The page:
In a previous post I mentioned that I had visited the London area of Wimbledon to spend the evening at the theatre. However I couldn’t resist but spend the day exploring the area.
So here is my quick guide to Wimbledon, London.
Located in the borough of Merton, Wimbledon is split into two sections, the residential area know as the “village” and the retail area known as the “town.” With independently owned shops, wide open green spaces as well as a large shopping centre, it really is a varied, vibrant communities which feels very different to other London neighbourhoods.
Where to Stay
I would recommend staying at the Antoinette Hotel – you can read about my stay here.
Where to Eat & Drink
In the morning and in need of breakfast before I got the train home, I walked to Maison St Cassien to enjoy their delicious scrambled eggs with smoked salmon.
Arriving in Wimbledon at Midday I was hungry and had plenty of time to spare before checking in to my accommodation, so I headed to Cafe Moka for a yummy toasted sandwich.
I love pub food and anywhere that serves calamari is a winner in my eyes so after an afternoon exploring I made my way to the Dog and Fox for a lovely pre-theatre dinner.
Stopping for a coffee is always a must when exploring a new area, and the Windmill Tearooms are the perfect place to go after enjoying a sunny afternoon on Wimbledon Common.
If you’re looking to end your evening with some yummy cocktails then you definitely need to make a pit-stop at The Lambourne.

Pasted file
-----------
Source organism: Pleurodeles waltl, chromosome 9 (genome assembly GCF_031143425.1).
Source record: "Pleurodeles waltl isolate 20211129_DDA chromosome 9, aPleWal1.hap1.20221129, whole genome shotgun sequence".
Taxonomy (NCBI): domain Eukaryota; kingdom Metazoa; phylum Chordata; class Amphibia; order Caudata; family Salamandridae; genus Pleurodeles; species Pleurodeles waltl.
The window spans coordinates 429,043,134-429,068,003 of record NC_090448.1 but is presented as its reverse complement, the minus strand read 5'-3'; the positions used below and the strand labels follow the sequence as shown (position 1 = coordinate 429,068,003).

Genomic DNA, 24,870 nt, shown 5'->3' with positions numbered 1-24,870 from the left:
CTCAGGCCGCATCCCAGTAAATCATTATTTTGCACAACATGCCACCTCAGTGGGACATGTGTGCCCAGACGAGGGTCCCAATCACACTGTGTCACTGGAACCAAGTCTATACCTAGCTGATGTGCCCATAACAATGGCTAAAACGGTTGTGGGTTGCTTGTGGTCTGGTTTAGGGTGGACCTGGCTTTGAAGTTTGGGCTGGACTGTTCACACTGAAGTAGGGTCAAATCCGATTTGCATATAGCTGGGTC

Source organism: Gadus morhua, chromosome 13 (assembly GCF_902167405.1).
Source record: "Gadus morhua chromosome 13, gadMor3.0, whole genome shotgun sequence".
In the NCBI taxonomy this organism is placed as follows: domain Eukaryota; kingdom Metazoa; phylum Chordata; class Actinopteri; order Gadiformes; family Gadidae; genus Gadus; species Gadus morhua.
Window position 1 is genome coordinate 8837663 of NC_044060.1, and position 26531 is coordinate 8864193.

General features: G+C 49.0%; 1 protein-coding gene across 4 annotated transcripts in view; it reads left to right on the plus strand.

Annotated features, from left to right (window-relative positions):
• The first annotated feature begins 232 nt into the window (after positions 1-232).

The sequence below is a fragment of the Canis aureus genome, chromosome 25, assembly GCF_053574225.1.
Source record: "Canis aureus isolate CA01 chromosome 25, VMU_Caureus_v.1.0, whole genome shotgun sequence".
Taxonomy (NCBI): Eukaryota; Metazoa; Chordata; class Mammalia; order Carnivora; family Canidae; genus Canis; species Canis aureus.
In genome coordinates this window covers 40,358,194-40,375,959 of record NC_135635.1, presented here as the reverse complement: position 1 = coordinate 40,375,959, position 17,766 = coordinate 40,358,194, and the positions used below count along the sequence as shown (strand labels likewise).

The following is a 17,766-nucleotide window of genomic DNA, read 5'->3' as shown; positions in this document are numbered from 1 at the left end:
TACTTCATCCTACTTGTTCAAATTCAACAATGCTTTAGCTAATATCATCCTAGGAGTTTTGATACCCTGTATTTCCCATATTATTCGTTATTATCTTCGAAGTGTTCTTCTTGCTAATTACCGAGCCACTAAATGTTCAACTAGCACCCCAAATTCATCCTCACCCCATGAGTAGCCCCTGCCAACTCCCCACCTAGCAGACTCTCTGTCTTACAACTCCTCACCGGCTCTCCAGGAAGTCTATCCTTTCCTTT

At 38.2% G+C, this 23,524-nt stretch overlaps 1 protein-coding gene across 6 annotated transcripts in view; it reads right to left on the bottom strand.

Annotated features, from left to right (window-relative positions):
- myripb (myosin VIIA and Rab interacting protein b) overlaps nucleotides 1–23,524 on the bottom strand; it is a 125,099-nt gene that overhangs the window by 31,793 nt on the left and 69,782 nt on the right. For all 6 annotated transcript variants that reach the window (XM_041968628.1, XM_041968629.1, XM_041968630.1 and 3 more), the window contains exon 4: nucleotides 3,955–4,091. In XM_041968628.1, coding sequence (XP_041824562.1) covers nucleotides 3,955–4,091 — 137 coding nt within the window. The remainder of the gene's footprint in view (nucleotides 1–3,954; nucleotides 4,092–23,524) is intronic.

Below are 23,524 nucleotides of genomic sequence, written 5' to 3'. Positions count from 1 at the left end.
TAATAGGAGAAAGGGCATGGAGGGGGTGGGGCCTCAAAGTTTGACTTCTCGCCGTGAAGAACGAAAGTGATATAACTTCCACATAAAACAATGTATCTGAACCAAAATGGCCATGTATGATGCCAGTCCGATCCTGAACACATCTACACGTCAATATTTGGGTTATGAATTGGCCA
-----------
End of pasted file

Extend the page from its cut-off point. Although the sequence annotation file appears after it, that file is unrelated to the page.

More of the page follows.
What to Do
The New Wimbledon Theatre is a Grade II listed Edwardian building. Opened in 1910. Now owned by the Ambassadors Theatre Group, where touring shows often visit before making West End transfers.
For the perfect place to spend a Summer’s day then a visit to Wimbledon Common is a must, a large wide open space of more than 1100 acres. Although, unfortunately I didn’t spot a single Womble during my time there.
Settled amongst 4 acres of ornamental lake, orchard and flower gardens, the Buddhapadipa Temple is a stunning building for meditation, the public can visit but it is important to remember that this is a religious property and so be respectful.
Open all year round except for the week of The Championships, the Wimbledon Tennis Museum is only open to tournament ticket holders, you can find interactive exhibitions, historical displays and also a tour that even takes you around Centre Court.
At the heart of the “town” just around the corner from the train station is Centre Court Shopping Centre, a brilliant and convenient shopping centre, meaning unless you are in need of a specific store you really don’t need to head into central London.
Have you ever visited Wimbledon? what are your recommendations?
Which is your favourite area of London?
Let me know in the comments.